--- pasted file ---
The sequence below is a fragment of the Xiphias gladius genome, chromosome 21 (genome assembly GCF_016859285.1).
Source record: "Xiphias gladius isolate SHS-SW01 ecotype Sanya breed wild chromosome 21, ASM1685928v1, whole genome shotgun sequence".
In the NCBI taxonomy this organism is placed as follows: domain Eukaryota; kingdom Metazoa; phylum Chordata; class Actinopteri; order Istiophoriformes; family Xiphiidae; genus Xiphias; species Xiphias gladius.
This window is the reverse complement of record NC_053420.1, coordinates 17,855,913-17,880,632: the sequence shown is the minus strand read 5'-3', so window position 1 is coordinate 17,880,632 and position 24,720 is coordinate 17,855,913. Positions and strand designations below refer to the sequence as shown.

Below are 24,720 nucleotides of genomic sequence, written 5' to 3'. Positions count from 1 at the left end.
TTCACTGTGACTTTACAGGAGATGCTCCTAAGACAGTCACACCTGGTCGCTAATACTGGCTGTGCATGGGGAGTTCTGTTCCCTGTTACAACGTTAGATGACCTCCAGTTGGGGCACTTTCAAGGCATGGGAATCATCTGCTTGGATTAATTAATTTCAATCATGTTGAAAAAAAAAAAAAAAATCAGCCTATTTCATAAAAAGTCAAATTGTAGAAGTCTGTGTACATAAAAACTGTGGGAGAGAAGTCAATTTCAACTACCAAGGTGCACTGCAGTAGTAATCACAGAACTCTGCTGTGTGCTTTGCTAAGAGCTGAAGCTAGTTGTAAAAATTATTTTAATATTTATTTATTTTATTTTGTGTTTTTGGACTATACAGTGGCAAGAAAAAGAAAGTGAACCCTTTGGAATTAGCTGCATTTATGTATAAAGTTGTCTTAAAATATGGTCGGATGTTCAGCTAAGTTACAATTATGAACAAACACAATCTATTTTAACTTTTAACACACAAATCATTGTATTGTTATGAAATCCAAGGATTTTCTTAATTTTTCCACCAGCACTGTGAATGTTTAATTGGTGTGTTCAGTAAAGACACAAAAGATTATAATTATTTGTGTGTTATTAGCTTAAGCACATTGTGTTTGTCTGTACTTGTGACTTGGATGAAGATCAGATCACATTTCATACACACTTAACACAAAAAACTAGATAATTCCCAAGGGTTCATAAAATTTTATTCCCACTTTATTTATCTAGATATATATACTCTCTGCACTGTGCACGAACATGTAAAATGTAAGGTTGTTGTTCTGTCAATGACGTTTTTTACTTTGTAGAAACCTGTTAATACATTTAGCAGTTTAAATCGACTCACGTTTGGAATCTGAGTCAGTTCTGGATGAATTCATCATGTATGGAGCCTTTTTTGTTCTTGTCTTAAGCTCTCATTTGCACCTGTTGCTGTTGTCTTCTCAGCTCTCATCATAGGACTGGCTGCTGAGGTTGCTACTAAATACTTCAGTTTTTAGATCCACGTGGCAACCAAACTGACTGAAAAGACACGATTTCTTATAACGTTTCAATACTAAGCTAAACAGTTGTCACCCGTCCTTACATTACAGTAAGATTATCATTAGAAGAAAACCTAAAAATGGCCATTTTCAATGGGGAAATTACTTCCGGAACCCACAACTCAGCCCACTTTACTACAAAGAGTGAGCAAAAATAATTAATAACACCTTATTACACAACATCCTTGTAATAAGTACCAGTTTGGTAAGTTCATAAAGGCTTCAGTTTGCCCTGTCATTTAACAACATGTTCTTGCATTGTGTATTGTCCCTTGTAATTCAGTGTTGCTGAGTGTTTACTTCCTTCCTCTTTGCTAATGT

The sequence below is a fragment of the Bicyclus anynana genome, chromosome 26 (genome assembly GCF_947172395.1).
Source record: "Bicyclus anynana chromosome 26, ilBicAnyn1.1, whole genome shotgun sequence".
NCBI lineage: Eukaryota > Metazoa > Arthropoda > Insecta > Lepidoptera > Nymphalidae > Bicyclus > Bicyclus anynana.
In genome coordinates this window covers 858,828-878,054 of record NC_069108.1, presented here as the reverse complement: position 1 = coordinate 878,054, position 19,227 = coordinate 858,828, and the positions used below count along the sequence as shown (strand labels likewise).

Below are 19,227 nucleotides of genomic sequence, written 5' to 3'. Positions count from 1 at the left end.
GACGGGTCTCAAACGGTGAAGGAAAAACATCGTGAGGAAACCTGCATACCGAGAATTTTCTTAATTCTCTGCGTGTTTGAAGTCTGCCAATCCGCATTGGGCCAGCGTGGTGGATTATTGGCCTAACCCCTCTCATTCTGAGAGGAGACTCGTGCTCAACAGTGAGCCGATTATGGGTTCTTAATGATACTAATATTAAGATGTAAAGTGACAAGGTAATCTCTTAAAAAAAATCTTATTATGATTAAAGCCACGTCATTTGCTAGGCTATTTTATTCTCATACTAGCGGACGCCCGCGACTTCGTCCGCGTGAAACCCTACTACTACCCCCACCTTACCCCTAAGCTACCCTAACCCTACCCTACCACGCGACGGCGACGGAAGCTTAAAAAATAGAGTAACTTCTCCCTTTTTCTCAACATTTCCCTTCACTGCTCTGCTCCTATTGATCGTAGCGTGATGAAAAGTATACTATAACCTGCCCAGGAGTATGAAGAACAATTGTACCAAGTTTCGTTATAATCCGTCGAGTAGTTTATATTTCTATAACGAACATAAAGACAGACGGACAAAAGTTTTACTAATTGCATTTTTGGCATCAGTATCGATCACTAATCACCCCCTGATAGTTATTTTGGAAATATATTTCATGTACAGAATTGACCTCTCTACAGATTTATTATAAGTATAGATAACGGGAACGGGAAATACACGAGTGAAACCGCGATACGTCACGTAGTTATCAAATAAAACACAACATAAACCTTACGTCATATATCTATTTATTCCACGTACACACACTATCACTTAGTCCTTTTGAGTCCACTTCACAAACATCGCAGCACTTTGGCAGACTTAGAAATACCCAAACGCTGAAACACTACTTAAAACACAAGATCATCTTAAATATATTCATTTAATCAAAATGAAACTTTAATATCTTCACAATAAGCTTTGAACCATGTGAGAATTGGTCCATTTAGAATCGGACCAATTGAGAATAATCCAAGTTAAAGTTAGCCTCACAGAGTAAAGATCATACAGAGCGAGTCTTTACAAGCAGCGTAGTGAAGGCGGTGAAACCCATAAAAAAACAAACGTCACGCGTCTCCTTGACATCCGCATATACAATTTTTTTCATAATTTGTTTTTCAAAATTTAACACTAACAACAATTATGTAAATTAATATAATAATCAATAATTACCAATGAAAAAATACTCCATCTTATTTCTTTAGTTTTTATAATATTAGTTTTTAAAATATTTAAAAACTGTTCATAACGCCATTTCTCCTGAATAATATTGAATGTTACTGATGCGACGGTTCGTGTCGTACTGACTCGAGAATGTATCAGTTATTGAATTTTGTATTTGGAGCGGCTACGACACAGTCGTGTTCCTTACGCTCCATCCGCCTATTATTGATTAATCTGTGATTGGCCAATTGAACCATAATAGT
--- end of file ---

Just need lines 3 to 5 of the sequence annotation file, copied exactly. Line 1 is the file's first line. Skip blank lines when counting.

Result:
In the NCBI taxonomy this organism is placed as follows: domain Eukaryota; kingdom Metazoa; phylum Chordata; class Actinopteri; order Istiophoriformes; family Xiphiidae; genus Xiphias; species Xiphias gladius.
This window is the reverse complement of record NC_053420.1, coordinates 17,855,913-17,880,632: the sequence shown is the minus strand read 5'-3', so window position 1 is coordinate 17,880,632 and position 24,720 is coordinate 17,855,913. Positions and strand designations below refer to the sequence as shown.

Below are 24,720 nucleotides of genomic sequence, written 5' to 3'. Positions count from 1 at the left end.